One trend I found interesting is the increasing separation between the religious and non-religious. As Pew states it:

The findings reflect a widening divide between religiously affiliated Americans and the rising share of the population that is not affiliated with any religion (sometimes called the “nones”). The public’s appetite for religious influence in politics is increasing in part because those who continue to identify with a religion (e.g., Protestants, Catholics and others) have become significantly more supportive of churches and other houses of worship speaking out about political issues and political leaders talking more often about religion. The “nones” are much more likely to oppose the intermingling of religion and politics.

So on the one hand we have an increasing number of people rejecting religion. And on the other we have religious people becoming more vocal about sustaining religious discussions in the public square. I find that very interesting.

Please read the poll and share your thoughts below.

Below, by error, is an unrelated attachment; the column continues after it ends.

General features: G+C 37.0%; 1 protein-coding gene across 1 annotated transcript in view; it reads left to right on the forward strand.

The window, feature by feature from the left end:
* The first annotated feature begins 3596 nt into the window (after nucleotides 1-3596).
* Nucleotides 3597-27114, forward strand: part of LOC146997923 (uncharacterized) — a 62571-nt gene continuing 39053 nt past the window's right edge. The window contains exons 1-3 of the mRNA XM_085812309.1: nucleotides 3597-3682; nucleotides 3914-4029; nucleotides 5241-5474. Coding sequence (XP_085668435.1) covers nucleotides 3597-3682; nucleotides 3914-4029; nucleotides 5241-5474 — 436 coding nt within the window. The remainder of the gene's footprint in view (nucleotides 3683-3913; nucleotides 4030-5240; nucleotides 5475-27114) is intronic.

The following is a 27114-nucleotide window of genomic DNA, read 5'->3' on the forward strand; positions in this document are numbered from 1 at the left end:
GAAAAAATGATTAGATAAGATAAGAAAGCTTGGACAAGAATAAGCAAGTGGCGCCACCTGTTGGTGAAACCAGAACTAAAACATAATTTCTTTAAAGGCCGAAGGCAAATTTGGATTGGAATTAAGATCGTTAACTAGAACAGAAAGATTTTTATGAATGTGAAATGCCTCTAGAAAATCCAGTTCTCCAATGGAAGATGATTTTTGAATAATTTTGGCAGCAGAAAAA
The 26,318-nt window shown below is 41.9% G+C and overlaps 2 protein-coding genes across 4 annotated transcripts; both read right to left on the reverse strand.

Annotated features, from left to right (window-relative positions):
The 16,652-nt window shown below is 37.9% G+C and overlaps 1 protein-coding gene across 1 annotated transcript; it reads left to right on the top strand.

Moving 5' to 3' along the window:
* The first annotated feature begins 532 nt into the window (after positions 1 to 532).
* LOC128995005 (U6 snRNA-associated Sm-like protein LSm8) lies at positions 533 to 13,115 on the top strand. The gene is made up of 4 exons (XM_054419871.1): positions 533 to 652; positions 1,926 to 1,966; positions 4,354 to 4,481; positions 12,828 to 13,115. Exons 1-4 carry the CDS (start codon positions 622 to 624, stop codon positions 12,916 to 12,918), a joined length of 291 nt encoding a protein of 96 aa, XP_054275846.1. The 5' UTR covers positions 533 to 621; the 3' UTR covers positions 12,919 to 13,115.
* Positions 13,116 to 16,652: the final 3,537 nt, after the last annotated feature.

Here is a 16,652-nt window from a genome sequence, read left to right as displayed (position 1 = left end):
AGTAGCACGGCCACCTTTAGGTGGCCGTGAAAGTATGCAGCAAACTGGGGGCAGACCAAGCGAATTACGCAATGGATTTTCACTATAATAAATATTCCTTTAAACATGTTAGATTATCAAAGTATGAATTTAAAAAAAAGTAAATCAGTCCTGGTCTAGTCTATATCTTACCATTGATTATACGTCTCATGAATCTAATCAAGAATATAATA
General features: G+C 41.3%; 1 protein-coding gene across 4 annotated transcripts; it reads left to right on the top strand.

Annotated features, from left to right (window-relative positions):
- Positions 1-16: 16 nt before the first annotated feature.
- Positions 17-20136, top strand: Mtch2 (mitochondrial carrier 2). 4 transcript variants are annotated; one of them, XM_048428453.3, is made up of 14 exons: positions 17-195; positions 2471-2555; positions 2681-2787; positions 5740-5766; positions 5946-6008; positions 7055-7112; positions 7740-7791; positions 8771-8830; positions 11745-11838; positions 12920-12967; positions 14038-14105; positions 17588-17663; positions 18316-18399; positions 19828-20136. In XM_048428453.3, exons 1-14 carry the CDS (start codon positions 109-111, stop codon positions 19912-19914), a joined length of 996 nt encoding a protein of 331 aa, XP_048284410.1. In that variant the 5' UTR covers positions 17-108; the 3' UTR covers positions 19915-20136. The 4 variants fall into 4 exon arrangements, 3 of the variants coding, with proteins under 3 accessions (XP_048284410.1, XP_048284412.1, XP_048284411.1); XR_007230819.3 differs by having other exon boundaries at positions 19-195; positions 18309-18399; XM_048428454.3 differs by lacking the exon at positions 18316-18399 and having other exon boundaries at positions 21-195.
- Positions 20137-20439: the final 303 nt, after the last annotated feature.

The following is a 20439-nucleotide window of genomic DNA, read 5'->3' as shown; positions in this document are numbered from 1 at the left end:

This entry was posted in General by Geoff B.. Bookmark the permalink.

About Geoff B.

Geoff B graduated from Stanford University (class of 1985) and worked in journalism for several years until about 1992, when he took up his second career in telecommunications sales. He has held many callings in the Church, but his favorite calling is father and husband. Geoff is active in martial arts and loves hiking and skiing. Geoff has five children and lives in Colorado.

5 thoughts on “Poll: growing appetite for religion in politics

  1. The most important news from this poll is the divide between the religious and non-religious. That divide continues to grow and with it, a less civil society results as the two “sides” struggle to get along.